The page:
President Robert Mugabe last week came face-to-face with alleged gross mismanagement of public institutions after the Air Zimbabwe aircraft he intended to use for his trip to the Far East and to the funeral of Kim Jong-il, the venerated “Dear Leader” of reclusive North Korea, was grounded at Gatwick Airport.
Initially, American General Supplies (AGS), a US firm, which supplies the national airline with the bulk of its spares, impounded the Boeing 767-200ER at Gatwick Airport over a $1,5 million debt.
The government bailed out the national carrier paving way for release of the plane.
But informed sources told NewsDay despite the government bail-out, civil aviation authorities at Gatwick Airport reportedly refused to allow the Air Zimbabwe plane to leave as it had a defective landing gear (hydraulic) which they insisted should be fixed before departure thereby scuttling President Mugabe’s intended trip last Friday.
The sources said authorities also demanded the national airline provide an air navigation certificate, which was made available on Thursday.
The certificate specifies the rights and obligations of air navigation service providers, including compliance with the common requirements and non-discriminatory access to services for airspace users, with particular regard to safety.
The situation was compounded by the fact the other aircraft President Mugabe could have used on his trip to Asia, a B737-200 had no oxygen cylinders, hence the frenetic $1,5 million bailout of the struggling national carrier teetering on the brink of collapse.
According to government sources, President Mugabe was livid over the delay, and heads could roll.
Air Zimbabwe acting chief executive officer Innocent Mavhunga yesterday confirmed the plane had returned, but said his organisation was still battling to clear other debts.
“The plane returned on Sunday morning. “There were no further disturbances and the plane left London on Saturday and landed at 6:10am the following day,” Mavhunga said.
Although Information minister Webster Shamu could not confirm whether President Mugabe had travelled to North Korea, he confirmed the President was on annual leave and travelling.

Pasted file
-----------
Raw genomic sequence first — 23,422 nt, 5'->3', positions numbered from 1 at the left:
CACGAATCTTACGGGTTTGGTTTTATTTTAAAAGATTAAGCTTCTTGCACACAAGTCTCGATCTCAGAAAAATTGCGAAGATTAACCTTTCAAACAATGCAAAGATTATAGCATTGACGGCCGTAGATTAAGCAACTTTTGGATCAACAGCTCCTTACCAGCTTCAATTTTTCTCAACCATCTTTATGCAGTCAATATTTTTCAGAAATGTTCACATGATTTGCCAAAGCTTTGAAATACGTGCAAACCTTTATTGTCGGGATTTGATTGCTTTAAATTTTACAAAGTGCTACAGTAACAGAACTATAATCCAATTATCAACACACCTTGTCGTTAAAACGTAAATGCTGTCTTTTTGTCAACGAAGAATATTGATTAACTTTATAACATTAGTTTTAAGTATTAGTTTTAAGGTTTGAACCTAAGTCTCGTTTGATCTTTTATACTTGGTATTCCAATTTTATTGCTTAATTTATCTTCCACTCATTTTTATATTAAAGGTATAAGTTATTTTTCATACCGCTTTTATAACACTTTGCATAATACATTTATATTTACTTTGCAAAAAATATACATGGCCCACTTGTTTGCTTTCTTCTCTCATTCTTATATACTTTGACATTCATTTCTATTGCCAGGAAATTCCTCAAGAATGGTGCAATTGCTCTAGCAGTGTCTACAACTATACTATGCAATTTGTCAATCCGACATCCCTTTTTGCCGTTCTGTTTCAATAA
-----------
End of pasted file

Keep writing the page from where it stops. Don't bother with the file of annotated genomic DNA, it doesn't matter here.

The leave is expected to last until the end of January.
Presidential spokesperson George Charamba in a statement to the Press, said the Zanu PF leader will spend part of his annual leave in the Far East with his family.
Vice-President Joice Mujuru will be acting President in his absence.
President Mugabe, who now spends his annual leave in the Far East Asia, after being banned from travelling to Europe over allegations of electoral fraud and human rights abuses, reportedly left immediately after the return of the Air Zimbabwe aircraft.
The sources also said although the President had wanted to travel to North Korea, it could be too late now since burial of Kim Jong-il is today.
He is expected to visit Singapore and Malaysia, according to the sources.
The 87-year-old Zanu PF leader is a known supporter of North Korea, which trained the Zimbabwe National Army’s Fifth Brigade.
The Fifth Brigade was involved in the massacre of nearly 20 000 people in Matabeleland and Midlands provinces during the dissident era.
Air Zimbwe has been making losses due to a number of reasons among them dilapidated equipment and high employment costs.
The airline has been saddled with relentless problems, among them staff strikes that forced the company to hire planes to take care of its travellers.
The firm is facing viability challenges with debts now believed to be over $140 million.
Its flights to Johannesburg were suspended last week, following claims management did not want to risk losing aircraft to Bid Air Services — a grounds handling firm — demanding payment of a $500 000 debt.